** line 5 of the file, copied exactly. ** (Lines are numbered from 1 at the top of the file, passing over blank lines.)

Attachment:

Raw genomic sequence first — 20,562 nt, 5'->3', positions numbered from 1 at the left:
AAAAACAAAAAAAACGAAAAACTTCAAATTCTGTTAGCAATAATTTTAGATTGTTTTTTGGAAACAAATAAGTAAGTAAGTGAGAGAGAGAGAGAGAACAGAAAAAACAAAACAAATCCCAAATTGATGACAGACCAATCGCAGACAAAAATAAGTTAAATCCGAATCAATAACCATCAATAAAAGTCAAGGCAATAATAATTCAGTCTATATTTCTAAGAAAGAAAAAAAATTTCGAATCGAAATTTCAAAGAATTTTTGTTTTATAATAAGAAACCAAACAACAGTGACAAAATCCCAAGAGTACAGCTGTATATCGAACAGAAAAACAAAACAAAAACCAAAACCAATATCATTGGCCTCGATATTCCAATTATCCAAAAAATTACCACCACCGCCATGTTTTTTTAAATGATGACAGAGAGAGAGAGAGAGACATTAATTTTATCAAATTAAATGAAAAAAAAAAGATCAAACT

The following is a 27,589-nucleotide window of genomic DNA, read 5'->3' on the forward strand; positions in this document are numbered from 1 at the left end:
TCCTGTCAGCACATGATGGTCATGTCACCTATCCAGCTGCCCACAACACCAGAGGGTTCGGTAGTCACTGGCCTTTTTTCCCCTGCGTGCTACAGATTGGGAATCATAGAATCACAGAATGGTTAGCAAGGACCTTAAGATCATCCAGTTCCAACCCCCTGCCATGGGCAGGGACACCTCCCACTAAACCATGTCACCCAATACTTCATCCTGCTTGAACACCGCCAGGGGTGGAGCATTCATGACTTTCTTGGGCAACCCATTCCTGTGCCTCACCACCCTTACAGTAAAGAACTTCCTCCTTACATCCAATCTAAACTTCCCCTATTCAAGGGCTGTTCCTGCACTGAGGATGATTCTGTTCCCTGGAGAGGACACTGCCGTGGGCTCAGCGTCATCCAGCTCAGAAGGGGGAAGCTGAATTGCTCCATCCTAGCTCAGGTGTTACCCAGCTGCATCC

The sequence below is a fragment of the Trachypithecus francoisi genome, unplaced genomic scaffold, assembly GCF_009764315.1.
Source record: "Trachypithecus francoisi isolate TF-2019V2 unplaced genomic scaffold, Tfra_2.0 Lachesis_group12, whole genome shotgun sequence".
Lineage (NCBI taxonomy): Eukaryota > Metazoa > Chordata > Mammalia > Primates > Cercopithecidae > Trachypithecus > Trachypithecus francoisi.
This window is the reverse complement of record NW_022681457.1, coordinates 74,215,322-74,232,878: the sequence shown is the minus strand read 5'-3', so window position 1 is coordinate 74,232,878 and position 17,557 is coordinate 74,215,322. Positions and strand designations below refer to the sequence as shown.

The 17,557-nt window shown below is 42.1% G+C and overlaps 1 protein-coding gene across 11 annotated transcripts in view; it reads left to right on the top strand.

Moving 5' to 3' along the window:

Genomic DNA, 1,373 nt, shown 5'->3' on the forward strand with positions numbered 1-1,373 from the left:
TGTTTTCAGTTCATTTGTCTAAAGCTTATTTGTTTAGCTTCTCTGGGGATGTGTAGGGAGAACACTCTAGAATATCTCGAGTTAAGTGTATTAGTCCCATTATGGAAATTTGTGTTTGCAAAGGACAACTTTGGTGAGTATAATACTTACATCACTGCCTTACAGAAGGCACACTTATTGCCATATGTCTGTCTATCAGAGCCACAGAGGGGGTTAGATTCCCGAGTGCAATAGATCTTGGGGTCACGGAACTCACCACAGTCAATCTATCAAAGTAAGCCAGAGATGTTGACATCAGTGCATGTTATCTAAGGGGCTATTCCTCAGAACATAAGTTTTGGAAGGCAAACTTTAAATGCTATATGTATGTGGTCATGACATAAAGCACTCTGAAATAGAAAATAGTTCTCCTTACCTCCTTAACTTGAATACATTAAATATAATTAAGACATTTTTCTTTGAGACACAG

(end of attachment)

The sequence below is a fragment of the Trachypithecus francoisi genome, unplaced genomic scaffold, assembly GCF_009764315.1.